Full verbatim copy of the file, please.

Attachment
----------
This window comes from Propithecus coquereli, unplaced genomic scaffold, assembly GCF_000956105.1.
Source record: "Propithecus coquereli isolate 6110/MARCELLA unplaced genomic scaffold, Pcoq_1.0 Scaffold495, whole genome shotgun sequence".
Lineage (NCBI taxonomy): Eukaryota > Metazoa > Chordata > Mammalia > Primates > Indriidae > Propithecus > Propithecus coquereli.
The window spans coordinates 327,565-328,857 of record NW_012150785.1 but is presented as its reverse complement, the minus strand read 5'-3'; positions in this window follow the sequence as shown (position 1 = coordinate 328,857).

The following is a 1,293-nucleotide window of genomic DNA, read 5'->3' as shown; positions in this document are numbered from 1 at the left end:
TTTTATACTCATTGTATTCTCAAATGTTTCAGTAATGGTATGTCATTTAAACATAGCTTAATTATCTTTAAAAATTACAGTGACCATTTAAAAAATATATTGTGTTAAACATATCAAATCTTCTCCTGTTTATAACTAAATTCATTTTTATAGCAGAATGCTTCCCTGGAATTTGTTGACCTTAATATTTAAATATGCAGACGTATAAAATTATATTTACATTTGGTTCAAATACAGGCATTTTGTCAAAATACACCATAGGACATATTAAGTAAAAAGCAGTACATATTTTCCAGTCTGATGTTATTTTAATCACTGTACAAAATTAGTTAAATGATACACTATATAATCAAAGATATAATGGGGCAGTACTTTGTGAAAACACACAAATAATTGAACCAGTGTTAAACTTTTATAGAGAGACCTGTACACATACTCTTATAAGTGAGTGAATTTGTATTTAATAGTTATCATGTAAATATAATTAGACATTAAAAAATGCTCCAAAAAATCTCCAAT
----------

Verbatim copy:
This window comes from Propithecus coquereli, unplaced genomic scaffold, assembly GCF_000956105.1.
Source record: "Propithecus coquereli isolate 6110/MARCELLA unplaced genomic scaffold, Pcoq_1.0 Scaffold495, whole genome shotgun sequence".
Lineage (NCBI taxonomy): Eukaryota > Metazoa > Chordata > Mammalia > Primates > Indriidae > Propithecus > Propithecus coquereli.
The window spans coordinates 327,565-328,857 of record NW_012150785.1 but is presented as its reverse complement, the minus strand read 5'-3'; positions in this window follow the sequence as shown (position 1 = coordinate 328,857).

The following is a 1,293-nucleotide window of genomic DNA, read 5'->3' as shown; positions in this document are numbered from 1 at the left end:
TTTTATACTCATTGTATTCTCAAATGTTTCAGTAATGGTATGTCATTTAAACATAGCTTAATTATCTTTAAAAATTACAGTGACCATTTAAAAAATATATTGTGTTAAACATATCAAATCTTCTCCTGTTTATAACTAAATTCATTTTTATAGCAGAATGCTTCCCTGGAATTTGTTGACCTTAATATTTAAATATGCAGACGTATAAAATTATATTTACATTTGGTTCAAATACAGGCATTTTGTCAAAATACACCATAGGACATATTAAGTAAAAAGCAGTACATATTTTCCAGTCTGATGTTATTTTAATCACTGTACAAAATTAGTTAAATGATACACTATATAATCAAAGATATAATGGGGCAGTACTTTGTGAAAACACACAAATAATTGAACCAGTGTTAAACTTTTATAGAGAGACCTGTACACATACTCTTATAAGTGAGTGAATTTGTATTTAATAGTTATCATGTAAATATAATTAGACATTAAAAAATGCTCCAAAAAATCTCCAAT